Eosinophilic Gastritis in Children: A Clinicopathological Study
Huai-Bin M Ko, Mirna Chehade, Raffaella A Morotti. Mount Sinai School of Medicine, New York, NY; Yale University School of Medicine, New Haven, CT
Background: Eosinophilic gastritis(EG) in children is generally considered part of a more extensive allergic gastroenteritis. Evaluation of concurrent hypereosinophilia in different locations in the gastro-intestinal(GI) tract and response to therapy has not been systematically studied.
Design: Pathology files were searched for "eosinophilic gastritis" involving the gastric antrum and/or fundus for patients ≤18 years of age, from January 2005 to present. Medical charts were reviewed for medical history including atopy, symptoms at presentation, endoscopic findings and response to therapies. EG was defined histologically by marked, diffuse, eosinophilic infiltrates with ≥70 eosinophils per high power field (HPF). Pathology reports and slides were reviewed for concurrent eosinophilic esophagitis (EoE, >15 eosinophils HPF) and hypereosinophilia in the duodenum and lower GI tract. Post-treatment biopsies were reviewed.
Results: 31 patients (13 M, 18 F), ages 3 months to 16 years, were identified. Twelve (38%) were ≤ 3 years old. Of the 31 patients, 16 had food allergies, 18 had an atopic disorder, and 6 had a protein losing enteropathy (PLE). Main symptoms at presentation were abdominal pain, followed by vomiting and anemia. The most frequent endoscopic findings were focal ulcers, erythema, and nodular lesions. Histologically, 29 patients had marked antral eosinophilia but in 2 hypereosinophilia was limited to the fundus. Eleven had concomitant EoE. Four patients had duodenal eosinophilia with villous blunting of which 1 was diagnosed with celiac disease. Of 11 patients who also had lower GI tract biopsies, 4 had an increase in mucosal eosinophils. 20/31 patients had post treatment biopsies, of which 17/20 had complete clearance of gastric eosinophilia with dietary restriction therapy. However, 8 of the patients with resolved EG had persistent or denovo eosinophilia limited to the esophagus.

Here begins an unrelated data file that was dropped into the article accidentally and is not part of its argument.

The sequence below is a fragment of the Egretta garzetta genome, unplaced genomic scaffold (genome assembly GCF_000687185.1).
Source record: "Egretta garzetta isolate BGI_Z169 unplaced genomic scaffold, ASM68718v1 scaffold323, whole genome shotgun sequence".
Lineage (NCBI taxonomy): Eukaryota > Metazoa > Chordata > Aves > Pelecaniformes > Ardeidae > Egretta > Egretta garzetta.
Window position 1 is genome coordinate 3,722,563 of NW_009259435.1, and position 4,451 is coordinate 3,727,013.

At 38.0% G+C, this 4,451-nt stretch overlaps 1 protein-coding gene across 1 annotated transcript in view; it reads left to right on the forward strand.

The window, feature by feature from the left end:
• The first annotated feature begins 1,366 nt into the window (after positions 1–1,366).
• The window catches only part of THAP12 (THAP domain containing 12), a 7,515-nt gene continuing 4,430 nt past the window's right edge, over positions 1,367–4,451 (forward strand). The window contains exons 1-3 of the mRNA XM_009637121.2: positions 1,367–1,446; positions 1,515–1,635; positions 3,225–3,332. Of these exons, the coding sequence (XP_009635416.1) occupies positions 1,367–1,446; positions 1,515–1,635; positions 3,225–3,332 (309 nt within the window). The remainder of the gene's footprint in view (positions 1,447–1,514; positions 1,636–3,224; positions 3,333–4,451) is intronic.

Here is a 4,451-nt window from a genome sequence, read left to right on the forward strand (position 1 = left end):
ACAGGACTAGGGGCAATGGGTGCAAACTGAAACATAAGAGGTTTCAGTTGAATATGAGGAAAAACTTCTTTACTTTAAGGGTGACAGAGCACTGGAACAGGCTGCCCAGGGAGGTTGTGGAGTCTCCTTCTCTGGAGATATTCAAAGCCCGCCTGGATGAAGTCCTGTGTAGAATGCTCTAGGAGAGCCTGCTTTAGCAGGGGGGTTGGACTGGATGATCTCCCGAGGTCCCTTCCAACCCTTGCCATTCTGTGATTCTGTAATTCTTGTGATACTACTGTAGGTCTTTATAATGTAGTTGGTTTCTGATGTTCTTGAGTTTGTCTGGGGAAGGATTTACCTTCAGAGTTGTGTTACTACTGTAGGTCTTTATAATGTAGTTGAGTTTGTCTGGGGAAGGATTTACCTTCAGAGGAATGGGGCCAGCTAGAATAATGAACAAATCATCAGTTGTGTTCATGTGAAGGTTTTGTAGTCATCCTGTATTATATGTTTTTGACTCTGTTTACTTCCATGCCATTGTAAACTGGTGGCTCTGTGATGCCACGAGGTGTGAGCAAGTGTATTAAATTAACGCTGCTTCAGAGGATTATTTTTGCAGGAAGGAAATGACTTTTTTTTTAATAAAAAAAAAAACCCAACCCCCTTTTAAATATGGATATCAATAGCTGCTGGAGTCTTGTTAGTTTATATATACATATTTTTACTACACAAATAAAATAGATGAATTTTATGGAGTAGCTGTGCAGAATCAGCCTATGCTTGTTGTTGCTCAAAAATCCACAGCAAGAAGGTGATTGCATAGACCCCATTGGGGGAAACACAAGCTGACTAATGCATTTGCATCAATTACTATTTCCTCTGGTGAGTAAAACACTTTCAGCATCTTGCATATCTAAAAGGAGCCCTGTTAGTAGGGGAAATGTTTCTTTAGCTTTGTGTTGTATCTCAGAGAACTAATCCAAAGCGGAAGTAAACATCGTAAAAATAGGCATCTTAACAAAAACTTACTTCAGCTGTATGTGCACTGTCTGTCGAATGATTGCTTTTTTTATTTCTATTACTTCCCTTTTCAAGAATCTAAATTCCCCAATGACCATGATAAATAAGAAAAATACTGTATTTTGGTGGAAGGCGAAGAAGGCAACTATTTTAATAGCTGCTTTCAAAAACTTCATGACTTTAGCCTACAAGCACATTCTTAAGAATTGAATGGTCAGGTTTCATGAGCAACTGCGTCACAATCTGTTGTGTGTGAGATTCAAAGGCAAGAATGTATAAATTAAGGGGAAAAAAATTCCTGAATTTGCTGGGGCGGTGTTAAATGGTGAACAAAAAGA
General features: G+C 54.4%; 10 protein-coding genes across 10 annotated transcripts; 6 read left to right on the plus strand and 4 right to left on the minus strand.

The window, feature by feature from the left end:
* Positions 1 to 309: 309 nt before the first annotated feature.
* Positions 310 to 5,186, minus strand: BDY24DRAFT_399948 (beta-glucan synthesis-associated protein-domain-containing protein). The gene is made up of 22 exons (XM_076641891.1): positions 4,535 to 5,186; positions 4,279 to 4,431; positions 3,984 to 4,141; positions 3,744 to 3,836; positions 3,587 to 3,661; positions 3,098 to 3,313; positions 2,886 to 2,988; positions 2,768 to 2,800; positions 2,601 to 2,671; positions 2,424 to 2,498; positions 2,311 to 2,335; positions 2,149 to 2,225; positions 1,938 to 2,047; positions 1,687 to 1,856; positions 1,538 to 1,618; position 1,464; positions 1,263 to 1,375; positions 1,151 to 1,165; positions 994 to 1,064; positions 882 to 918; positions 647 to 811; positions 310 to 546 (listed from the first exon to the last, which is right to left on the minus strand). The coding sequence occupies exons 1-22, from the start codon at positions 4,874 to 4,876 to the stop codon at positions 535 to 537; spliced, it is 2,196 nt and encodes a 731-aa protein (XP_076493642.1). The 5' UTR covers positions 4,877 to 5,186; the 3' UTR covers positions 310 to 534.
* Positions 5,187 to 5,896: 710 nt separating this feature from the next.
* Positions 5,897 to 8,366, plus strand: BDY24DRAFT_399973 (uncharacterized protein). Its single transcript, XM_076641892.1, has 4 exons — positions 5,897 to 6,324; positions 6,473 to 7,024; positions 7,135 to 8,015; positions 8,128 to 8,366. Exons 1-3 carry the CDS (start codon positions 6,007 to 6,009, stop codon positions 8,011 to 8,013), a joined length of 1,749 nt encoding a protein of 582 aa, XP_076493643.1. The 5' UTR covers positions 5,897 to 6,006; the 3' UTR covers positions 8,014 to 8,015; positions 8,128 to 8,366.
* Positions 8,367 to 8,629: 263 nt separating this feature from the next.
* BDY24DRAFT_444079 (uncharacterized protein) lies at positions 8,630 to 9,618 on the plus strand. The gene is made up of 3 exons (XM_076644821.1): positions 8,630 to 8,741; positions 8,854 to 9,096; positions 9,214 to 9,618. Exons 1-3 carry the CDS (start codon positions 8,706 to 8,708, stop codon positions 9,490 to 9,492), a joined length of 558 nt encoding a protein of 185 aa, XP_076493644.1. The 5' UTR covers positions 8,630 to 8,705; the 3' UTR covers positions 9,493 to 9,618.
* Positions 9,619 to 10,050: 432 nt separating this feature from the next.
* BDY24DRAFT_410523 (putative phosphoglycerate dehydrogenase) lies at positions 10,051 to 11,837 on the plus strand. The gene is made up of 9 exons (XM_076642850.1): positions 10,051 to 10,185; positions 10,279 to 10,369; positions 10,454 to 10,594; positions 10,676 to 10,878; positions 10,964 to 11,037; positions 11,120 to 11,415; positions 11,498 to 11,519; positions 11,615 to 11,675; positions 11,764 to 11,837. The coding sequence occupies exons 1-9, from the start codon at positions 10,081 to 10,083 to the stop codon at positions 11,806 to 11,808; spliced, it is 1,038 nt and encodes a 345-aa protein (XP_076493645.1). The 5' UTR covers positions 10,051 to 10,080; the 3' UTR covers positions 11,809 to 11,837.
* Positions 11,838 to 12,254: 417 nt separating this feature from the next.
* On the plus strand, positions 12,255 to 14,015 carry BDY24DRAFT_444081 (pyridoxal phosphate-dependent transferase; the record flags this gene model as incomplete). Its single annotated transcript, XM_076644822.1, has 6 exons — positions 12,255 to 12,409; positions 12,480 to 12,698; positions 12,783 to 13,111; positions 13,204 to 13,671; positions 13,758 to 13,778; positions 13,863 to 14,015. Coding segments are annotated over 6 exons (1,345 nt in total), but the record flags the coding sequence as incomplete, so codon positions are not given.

Conclusions: EG is a distinct clinical-pathological entity characterized by marked eosinophilia selectively in the gastric antrum or fundus. There is a strong association with food allergies and atopic disorders. Symptoms and endoscopic findings vary widely, highlighting the importance of obtaining biopsies for diagnosis. EG can be associated with EoE, and rarely with hypereosinophilia of the lower GI tract. EG largely responds to dietary restriction with resolution of symptoms and clearance of eosinophils in the stomach. Associated EoE may persist or present de-novo after treatment.
Tuesday, March 20, 2012 8:00 AM
Platform Session: Section D, Tuesday Morning